So where did the odd tradition of hiding a trinket in a kings’ cake come from? For that matter, what about the bit with the crown and being “king for the day?” While I’m always wary of hopping onto the well-trodden path that’s forever leading food writers back to Greece or Rome, in this case Rome is really where the story begins. For it is in Roman Saturnalia celebrations that we find the origin of the king cake rituals. Those crazy fests, which honored Saturn, god of the harvest, were held around the time of the winter solstice. They lasted for a week, and over that time all sorts of nuttiness went on. Schools and businesses closed, people exchanged gifts and wore casual clothes. Also they had orgies.
But perhaps the most interesting feature of the celebrations, aside from the orgies, was a game of social reversal that the ruling classes played with the lower orders. Over the course of the week, slaves were served meals by their masters (and played at treating them poorly), beggars entered fine houses and demanded the occupants’ finest food and paupers “ran” the city. It was all just for show, obviously, a ceremonial up-ending of the normal day-to-day order. Just a bit of fun, but also a ritual way to remind the folks in charge what their subordinates endured for the other 51 weeks of the year.
So how did these traditions find their way into Epiphany celebrations? Here it’s important to remember that the celebration of the Epiphany is one of Christianity’s oldest feast days. It was established way back in the mid-300’s A.D., when Rome was still a going concern and Saturnalia were still the rage. Given that Epiphany (and the other twelve days of Christmas) roughly coincided with Saturn-fest, how surprising is it that some of the Saturnalia traditions were incorporated into the new Christian feast days?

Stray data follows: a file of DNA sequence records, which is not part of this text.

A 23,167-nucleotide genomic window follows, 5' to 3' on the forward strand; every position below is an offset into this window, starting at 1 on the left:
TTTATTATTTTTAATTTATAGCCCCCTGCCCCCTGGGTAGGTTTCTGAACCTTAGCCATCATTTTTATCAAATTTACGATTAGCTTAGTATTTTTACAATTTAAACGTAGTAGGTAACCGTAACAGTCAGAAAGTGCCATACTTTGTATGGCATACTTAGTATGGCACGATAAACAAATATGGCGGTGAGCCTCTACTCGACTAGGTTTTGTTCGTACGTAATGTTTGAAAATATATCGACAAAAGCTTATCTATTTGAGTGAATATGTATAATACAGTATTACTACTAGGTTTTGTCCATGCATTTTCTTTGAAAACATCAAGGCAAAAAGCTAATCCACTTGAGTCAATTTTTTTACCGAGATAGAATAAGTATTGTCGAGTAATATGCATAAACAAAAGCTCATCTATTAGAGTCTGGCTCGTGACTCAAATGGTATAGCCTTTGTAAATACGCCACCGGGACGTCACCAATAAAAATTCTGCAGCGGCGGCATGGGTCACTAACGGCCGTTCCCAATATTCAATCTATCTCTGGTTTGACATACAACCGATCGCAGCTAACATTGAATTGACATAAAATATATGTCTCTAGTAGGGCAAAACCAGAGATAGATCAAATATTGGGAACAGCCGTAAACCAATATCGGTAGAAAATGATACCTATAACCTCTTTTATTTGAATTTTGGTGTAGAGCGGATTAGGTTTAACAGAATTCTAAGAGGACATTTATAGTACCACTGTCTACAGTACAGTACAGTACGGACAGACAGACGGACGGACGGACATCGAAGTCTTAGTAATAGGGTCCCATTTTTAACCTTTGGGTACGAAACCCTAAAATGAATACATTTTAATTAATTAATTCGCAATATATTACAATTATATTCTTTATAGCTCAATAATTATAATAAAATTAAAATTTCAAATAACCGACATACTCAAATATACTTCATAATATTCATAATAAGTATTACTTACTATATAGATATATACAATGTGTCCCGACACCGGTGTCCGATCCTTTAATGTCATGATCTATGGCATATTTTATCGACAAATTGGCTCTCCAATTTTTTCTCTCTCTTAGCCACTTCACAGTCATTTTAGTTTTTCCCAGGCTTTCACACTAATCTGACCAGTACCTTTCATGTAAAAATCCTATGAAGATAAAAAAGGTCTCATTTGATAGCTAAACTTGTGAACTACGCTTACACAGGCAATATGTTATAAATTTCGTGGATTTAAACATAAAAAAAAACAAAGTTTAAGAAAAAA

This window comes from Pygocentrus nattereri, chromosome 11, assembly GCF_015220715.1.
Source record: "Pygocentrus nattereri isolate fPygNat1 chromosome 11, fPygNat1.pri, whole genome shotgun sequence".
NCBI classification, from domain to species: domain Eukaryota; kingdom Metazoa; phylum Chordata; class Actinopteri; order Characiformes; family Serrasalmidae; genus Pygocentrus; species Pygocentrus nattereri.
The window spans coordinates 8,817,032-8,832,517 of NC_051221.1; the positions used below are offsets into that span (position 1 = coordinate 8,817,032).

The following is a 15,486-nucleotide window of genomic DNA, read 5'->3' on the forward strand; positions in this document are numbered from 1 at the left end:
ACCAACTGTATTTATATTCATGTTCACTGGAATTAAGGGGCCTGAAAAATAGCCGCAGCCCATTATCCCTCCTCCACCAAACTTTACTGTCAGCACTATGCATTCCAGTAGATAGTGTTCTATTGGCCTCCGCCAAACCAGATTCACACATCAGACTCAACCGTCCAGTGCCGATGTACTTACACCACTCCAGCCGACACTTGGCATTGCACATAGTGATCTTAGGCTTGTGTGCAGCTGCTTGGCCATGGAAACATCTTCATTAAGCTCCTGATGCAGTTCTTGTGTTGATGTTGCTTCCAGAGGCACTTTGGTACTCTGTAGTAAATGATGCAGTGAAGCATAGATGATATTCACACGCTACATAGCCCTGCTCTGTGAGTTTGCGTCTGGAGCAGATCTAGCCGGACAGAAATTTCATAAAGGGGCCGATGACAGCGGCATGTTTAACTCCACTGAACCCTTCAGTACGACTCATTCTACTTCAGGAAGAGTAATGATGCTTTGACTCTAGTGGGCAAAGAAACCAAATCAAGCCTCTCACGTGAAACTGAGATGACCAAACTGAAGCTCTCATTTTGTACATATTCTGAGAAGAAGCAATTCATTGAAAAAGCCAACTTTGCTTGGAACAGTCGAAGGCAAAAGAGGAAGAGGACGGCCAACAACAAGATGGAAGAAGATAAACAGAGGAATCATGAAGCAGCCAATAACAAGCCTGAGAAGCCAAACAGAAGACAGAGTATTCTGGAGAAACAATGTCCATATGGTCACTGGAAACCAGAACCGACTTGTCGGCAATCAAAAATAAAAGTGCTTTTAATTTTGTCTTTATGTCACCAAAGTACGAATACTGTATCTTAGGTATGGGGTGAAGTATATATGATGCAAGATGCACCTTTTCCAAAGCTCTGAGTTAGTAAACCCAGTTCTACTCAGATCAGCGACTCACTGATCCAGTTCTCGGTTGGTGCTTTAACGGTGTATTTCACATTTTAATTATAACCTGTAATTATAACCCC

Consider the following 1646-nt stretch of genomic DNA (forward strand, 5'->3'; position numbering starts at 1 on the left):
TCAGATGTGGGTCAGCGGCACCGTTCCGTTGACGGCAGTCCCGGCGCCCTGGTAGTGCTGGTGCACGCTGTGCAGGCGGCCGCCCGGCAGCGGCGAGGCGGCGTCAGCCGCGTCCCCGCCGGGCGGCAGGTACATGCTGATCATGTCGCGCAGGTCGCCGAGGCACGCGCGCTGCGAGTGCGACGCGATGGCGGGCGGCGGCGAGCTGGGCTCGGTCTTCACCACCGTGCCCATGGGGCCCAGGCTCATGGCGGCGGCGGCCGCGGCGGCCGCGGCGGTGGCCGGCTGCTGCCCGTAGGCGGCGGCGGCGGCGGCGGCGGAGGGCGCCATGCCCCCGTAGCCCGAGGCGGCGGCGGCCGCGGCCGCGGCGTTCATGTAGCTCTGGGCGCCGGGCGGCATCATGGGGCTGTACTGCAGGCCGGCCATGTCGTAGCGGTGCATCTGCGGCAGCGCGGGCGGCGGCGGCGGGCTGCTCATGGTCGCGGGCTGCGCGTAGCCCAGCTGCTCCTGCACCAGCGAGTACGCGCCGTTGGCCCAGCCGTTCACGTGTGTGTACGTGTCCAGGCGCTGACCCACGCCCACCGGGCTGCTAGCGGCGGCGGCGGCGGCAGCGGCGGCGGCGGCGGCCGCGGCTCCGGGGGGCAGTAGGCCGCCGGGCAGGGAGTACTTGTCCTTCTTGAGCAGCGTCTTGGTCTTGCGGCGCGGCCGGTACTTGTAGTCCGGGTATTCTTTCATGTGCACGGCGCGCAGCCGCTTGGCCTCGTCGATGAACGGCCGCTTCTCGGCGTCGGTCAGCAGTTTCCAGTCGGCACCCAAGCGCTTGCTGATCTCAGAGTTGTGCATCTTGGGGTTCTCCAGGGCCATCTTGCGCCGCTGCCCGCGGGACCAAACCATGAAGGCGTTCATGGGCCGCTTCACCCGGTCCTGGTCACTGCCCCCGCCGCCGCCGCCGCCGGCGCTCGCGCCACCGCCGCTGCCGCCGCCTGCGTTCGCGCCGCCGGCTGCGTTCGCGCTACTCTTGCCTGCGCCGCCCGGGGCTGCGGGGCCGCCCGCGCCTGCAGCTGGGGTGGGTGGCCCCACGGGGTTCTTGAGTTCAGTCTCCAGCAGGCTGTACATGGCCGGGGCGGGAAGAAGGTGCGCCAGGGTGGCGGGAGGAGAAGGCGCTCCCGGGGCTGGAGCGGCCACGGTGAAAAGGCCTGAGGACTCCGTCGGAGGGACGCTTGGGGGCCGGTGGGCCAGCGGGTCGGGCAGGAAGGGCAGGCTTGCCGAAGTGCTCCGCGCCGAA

And of course it wasn’t just the food and high spirits. Though it probably wasn’t intended (Pope Julius I wasn’t exactly known as a party guy), some of the less desirable Saturnalia rituals were ported over along with all the gift-giving and casual dress. Indeed wild drunken revelry and (sometimes dangerous) pranking were a fixture of Christmas time for well over a thousand years after. So was the election of a so-called “Lord of Misrule”, usually a town pauper or low-life who, depending on the locale, would preside over and direct the chaos.
By the early 1600’s, stern religious reforms put a stop to all the fun. Yet try as they might to cut every last tie between Roman Saturnalia and the Christian winter feasts, at least one of them endured: the idea of temporarily, ceremonially, meting out power on an essentially random basis. And thus we have the tradition surrounding the kings’ cake, whereby a bean or other trinket endows the finder with kingly (or queenly) privileges for a day.